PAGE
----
series of Indian reservations. Tribes were generally forced onto small reservations
as Caucasian farmers and ranchers took over their lands. In 1876, the last major
Sioux war erupted when the Black Hills Gold Rush penetrated their territory.
The United States began its rise to international power in this period with
substantial population and industrial growth domestically and numerous military
ventures abroad, including the Spanish-American War, which began when the
United States blamed the sinking of the USS Maine (ACR-1) on Spain. Also at stake
were U.S. interests in acquiring Cuba, an island nation fighting for independence
from Spanish occupation; Puerto Rico and the Philippines were also two former
Spanish colonies seeking liberation. In December 1898, representatives of Spain
and the U.S. signed the Treaty of Paris to end the war, with Cuba becoming an
independent nation and Puerto Rico, Guam, and the Philippines becoming U.S.
territories. In 1900, Congress passed the Open Door Policy that at the time
required China to grant equal trading access to all foreign nations.
President Woodrow Wilson declared U.S. entry into World War I in April 1917
following a yearlong neutrality policy; the U.S. had previously shown interest in world
peace by participating in the Hague Conferences. American participation in the war
proved essential to the Allied victory. Wilson also implemented a set of propositions
titled the Fourteen Points to ensure peace, but they were denied at the 1919 Paris
Peace Conference. Isolationist sentiment following the war also blocked the U.S.
from participating in the League of Nations, an important part of the Treaty of
|Prohibition agents destroying barrels of alcohol in Chicago, 1921
Post-World War I and the Great Depression (1918–1940)
Main article: History of the United States (1918–1945)
Following World War I, the U.S. grew steadily in stature as an economic and
military world power. The aftershock of Russia's October Revolution resulted in
real fears of communism in the United States, leading to a three-year Red Scare.
The United States Senate did not ratify the Treaty of Versailles imposed by its
Allies on the defeated Central Powers; instead, the United States chose to pursue
unilateralism, if not isolationism.
In 1920, the manufacture, sale, import and export of alcohol was prohibited by the
Eighteenth Amendment to the United States Constitution. Prohibition encouraged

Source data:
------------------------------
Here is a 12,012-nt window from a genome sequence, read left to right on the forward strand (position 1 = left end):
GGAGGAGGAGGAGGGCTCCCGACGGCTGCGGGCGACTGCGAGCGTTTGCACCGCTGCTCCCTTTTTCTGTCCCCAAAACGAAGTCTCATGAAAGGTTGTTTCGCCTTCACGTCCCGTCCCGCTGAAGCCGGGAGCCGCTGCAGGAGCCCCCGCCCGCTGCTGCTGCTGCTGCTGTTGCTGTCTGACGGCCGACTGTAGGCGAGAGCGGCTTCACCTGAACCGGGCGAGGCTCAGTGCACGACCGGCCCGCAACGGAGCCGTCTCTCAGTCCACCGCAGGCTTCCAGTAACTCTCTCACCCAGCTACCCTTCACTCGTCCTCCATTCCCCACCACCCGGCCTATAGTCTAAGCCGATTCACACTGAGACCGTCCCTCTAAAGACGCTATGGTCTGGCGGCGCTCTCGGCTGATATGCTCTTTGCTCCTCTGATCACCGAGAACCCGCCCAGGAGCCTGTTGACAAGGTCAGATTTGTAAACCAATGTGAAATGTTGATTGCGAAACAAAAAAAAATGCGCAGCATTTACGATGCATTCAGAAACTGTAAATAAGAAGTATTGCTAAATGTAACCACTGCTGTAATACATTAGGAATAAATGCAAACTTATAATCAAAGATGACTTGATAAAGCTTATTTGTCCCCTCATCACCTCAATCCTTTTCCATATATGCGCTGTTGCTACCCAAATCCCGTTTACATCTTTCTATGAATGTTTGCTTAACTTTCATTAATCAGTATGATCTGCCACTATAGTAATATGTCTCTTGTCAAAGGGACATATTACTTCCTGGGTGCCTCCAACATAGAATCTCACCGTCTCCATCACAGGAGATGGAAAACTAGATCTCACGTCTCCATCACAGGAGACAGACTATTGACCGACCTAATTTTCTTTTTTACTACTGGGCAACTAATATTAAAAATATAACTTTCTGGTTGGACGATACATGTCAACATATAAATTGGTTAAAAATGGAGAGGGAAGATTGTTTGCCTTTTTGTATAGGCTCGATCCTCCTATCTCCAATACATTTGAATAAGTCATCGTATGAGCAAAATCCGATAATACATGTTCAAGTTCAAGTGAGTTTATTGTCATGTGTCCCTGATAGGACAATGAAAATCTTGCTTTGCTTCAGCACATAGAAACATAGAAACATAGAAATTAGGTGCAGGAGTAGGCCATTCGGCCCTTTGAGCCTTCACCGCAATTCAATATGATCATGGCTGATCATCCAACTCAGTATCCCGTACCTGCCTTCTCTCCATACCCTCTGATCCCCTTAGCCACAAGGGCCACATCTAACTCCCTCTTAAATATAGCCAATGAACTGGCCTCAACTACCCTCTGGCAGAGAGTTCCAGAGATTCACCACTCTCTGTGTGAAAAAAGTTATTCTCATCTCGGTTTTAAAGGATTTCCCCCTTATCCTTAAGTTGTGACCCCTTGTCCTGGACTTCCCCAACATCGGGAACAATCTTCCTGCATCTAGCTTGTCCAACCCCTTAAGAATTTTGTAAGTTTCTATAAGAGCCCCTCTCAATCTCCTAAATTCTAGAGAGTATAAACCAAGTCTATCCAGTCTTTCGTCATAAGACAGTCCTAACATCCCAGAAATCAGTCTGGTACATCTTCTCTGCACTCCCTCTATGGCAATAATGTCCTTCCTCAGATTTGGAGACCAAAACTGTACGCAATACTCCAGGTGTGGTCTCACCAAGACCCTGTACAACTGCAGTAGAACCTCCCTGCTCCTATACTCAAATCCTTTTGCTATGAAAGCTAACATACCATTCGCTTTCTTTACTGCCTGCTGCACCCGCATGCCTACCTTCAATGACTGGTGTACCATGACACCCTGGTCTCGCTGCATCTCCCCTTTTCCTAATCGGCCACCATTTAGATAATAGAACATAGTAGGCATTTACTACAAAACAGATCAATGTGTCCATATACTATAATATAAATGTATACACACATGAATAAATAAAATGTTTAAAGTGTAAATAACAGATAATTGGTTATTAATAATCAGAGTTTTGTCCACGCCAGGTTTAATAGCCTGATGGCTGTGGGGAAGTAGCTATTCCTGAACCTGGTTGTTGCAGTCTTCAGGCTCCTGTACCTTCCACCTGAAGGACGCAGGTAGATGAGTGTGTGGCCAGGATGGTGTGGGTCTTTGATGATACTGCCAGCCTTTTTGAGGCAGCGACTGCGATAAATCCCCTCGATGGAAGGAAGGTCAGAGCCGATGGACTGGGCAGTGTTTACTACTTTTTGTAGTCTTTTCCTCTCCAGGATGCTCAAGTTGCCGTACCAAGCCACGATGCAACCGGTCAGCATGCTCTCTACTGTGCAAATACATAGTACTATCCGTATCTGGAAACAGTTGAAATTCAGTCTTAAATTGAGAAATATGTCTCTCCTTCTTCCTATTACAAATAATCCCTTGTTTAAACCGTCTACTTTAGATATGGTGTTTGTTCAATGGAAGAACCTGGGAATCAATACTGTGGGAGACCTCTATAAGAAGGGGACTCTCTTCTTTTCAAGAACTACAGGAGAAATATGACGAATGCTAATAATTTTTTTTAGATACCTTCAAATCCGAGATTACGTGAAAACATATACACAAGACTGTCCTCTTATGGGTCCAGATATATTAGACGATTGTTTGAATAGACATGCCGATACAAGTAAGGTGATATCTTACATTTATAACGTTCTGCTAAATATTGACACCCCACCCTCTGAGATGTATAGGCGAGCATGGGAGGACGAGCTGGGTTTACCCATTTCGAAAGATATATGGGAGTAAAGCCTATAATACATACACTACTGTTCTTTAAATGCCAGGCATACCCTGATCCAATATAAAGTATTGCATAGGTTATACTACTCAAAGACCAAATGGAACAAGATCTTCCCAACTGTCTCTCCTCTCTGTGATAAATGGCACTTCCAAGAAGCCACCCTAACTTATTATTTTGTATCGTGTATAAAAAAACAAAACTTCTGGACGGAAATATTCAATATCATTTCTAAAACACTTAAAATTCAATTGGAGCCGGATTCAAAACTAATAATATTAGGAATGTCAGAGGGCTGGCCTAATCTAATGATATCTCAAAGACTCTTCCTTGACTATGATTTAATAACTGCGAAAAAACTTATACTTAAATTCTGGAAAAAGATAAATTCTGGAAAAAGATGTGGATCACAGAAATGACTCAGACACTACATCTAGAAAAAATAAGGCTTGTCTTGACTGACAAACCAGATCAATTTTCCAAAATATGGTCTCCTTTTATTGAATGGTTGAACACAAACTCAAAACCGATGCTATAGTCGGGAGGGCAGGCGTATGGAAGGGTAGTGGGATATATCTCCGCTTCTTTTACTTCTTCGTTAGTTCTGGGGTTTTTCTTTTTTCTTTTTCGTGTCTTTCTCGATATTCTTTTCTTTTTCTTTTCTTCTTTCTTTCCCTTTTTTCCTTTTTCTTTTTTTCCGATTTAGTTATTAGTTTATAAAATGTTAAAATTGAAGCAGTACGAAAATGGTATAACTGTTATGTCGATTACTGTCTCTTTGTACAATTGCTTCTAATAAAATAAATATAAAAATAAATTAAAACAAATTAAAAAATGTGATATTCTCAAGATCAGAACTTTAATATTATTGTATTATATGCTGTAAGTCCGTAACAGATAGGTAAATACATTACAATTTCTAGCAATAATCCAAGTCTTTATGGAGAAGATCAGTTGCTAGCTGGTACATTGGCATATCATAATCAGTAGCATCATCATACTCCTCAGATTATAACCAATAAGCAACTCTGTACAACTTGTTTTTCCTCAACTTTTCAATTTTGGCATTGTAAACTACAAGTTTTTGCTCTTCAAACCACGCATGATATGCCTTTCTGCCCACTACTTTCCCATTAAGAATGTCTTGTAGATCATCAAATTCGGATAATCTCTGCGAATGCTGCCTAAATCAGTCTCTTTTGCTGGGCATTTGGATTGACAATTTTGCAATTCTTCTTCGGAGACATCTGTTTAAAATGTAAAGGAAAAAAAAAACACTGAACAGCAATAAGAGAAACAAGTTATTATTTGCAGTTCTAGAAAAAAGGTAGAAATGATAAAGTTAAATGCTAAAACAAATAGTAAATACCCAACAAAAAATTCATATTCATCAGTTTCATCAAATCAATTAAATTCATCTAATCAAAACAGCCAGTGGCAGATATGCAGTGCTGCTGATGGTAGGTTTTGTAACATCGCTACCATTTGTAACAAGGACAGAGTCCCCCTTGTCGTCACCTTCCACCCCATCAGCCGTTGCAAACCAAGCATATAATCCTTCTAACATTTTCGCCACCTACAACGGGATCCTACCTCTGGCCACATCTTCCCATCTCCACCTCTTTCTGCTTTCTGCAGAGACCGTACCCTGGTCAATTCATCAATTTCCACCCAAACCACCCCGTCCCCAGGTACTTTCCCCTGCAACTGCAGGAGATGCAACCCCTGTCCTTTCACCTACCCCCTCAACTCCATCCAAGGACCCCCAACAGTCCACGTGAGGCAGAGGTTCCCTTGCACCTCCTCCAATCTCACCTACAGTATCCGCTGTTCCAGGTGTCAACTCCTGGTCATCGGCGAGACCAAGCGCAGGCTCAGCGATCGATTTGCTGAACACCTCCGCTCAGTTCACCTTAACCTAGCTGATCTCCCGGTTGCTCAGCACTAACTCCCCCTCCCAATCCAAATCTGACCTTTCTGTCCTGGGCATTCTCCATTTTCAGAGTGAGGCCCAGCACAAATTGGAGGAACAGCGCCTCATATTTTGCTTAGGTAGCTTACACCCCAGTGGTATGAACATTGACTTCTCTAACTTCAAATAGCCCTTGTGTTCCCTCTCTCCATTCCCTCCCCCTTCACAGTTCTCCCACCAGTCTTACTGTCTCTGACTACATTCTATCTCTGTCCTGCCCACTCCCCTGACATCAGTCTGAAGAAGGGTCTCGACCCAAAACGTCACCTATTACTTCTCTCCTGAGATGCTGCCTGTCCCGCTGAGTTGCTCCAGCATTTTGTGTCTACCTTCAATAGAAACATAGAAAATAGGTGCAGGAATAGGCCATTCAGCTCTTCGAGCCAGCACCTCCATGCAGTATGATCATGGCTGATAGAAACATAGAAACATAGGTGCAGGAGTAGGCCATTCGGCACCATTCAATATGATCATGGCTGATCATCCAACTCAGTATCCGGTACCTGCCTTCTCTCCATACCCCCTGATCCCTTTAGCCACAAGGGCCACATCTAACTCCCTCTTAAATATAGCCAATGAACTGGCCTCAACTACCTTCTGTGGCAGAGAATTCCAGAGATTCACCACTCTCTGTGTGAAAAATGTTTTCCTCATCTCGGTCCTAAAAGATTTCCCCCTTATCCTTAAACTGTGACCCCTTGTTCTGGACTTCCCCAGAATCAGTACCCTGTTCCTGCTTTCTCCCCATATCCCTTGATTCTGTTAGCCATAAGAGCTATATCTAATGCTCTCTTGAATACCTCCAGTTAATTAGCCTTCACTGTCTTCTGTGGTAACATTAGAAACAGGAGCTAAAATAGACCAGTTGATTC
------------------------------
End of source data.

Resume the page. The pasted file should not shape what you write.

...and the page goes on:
illegal breweries and dealers to make substantial amounts of money selling
alcohol illegally. The Prohibition ended in 1933, a failure. Additionally, the KKK
reformed during that decade and gathered nearly 4.5 million members by 1924,
and the U.S. government passed the Immigration Act of 1924 restricting foreign
immigration. During most of the 1920s, the United States enjoyed a period of
unbalanced prosperity: farm prices and wages fell, while industrial profits grew.
The boom was fueled by a rise in debt and an inflated stock market. The Hawley-
Smoot Tariff, the Wall Street Crash of 1929, the Dust Bowl, and the ensuing Great
Depression led to government efforts to restart the economy and help its victims
with Franklin D. Roosevelt's New Deal. The recovery was rapid in all areas except
unemployment, which remained fairly high until 1940.
|Martin Luther King delivering the I Have a Dream speech at the March on
Washington for Jobs and Freedom in 1963.
|President Kennedy's address on Civil Rights, June 11, 1963.
|Alabama governor George Wallace attempting to stop desegregation at the
University of Alabama in 1963.
Cold War beginnings and
the Civil Rights Movement
Main article: History of the
United States (1945–1964)
Following World War II, the
United States emerged as
one of the two dominant
superpowers. The U.S.
Senate, on December 4,
1945, approved U.S.
participation in the United
Nations (UN), which
marked a turn away from
the traditional isolationism
of the U.S. and toward
involvement. The post-war
era in the United States
was defined internationally
by the beginning of the
Cold War, in which the
United States and the
Soviet Union attempted to
expand their influence at
the expense of the other,
checked by each side's
massive nuclear arsenal
and the doctrine of mutual
assured destruction. The
result was a series of
conflicts during this period
including the Korean War
and the tense nuclear
showdown of the Cuban
Missile Crisis. Within the
United States, the Cold
War prompted concerns
influence, and also
resulted in government
efforts to encourage math
and science toward efforts
like the space race.
In the decades after World War II, the United States became a global influence in economic, political, military,
cultural and technological affairs. At the center of middle-class culture since the 1950s has been a growing
obsession with consumer goods.